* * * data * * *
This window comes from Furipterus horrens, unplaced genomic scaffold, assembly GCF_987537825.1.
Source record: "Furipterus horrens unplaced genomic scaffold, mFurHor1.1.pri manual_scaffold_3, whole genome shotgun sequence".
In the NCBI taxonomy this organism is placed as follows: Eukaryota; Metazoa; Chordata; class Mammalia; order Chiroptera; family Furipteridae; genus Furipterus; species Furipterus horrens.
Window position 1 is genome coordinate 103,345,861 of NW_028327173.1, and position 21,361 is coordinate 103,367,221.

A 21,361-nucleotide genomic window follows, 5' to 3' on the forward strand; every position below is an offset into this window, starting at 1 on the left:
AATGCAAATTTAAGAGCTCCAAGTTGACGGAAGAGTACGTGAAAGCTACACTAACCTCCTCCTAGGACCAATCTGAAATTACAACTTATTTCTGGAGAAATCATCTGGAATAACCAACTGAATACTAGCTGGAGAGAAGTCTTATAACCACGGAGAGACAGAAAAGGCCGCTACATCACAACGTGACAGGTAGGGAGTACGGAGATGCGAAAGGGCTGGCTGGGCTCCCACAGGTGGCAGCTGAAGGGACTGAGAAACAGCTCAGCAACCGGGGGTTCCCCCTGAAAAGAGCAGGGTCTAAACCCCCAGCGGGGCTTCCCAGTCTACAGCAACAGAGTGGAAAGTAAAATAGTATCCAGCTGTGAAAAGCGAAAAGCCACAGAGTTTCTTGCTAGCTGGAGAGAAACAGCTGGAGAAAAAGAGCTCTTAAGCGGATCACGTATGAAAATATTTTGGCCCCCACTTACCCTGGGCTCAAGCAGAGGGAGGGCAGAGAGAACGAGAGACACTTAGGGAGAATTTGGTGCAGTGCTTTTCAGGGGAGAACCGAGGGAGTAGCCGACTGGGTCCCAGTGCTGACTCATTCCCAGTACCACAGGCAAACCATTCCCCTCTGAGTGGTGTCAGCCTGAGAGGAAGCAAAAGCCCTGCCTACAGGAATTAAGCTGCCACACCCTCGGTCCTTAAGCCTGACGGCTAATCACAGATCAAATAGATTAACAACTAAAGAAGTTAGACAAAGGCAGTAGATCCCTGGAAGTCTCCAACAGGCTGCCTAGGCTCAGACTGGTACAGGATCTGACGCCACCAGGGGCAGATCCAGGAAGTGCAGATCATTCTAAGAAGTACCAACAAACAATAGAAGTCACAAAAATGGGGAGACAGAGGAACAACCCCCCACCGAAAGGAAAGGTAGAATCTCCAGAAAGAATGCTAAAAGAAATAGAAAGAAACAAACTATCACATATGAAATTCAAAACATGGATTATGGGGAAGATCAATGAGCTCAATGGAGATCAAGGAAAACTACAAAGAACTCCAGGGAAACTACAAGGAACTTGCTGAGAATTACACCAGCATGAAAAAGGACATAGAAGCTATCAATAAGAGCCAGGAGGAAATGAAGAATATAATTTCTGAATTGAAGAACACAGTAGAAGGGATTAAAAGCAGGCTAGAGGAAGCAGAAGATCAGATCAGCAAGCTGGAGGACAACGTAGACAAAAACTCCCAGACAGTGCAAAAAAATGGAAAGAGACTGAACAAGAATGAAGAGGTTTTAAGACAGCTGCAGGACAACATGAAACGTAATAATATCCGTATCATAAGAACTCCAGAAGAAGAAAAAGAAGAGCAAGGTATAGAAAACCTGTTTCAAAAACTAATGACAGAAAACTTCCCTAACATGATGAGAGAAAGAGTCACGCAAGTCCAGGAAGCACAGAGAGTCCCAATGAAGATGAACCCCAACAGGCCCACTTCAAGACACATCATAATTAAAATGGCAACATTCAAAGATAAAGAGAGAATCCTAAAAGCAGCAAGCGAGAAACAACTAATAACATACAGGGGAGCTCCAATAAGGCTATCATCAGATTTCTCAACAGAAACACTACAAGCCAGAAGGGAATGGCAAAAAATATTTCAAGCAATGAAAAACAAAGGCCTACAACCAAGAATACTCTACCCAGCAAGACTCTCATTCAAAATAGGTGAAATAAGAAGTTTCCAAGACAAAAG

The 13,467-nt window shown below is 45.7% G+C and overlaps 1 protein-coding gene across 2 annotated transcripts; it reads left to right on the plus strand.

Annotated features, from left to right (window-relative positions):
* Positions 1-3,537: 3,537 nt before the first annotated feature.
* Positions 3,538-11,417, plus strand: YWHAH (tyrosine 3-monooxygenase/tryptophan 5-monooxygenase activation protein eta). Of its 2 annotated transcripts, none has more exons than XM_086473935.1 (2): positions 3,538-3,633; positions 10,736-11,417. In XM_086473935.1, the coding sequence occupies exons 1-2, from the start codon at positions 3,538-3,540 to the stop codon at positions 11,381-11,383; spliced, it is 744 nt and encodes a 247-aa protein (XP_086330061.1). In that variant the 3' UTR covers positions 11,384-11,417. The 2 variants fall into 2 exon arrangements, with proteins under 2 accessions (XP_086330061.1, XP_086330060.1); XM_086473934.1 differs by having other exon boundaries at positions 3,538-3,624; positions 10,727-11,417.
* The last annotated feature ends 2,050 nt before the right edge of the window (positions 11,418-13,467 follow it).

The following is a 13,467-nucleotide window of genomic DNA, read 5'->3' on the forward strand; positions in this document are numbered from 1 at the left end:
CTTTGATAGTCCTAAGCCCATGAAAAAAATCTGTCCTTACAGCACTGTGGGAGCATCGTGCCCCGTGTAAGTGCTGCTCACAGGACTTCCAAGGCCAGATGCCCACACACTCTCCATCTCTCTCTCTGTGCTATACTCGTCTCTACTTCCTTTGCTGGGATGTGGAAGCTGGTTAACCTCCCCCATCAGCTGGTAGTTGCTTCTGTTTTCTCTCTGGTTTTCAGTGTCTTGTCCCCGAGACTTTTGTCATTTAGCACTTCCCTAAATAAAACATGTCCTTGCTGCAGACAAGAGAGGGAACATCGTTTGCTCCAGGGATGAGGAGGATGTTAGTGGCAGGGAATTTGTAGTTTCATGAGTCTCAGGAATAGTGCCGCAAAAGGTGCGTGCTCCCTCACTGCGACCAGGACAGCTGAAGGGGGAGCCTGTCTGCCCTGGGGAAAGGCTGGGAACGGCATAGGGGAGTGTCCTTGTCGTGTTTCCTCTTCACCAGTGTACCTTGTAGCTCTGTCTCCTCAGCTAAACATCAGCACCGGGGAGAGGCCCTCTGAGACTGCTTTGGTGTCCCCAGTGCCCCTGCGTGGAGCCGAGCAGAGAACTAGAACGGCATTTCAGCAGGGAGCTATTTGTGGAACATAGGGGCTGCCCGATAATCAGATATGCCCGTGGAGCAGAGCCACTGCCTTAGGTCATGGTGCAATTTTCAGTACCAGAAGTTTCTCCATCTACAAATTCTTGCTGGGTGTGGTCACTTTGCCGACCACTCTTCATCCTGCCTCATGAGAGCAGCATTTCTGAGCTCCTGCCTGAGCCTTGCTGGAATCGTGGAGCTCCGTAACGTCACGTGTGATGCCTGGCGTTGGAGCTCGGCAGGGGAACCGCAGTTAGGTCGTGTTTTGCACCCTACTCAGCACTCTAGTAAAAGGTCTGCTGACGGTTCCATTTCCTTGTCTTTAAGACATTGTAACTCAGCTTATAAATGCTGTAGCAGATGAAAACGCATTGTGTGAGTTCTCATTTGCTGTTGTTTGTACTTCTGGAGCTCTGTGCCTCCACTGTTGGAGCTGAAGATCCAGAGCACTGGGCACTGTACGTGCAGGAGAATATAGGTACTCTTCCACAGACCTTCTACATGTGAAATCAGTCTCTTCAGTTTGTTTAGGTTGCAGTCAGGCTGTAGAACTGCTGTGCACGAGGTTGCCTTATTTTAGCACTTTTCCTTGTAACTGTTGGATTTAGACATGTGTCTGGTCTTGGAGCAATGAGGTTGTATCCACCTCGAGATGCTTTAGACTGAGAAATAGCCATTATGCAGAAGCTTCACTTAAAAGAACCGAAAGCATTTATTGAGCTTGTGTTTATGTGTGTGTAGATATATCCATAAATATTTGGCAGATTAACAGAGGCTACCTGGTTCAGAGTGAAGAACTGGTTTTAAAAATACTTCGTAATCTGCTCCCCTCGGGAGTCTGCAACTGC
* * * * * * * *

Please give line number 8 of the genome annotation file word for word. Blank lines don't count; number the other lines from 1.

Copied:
Annotated features, from left to right (window-relative positions):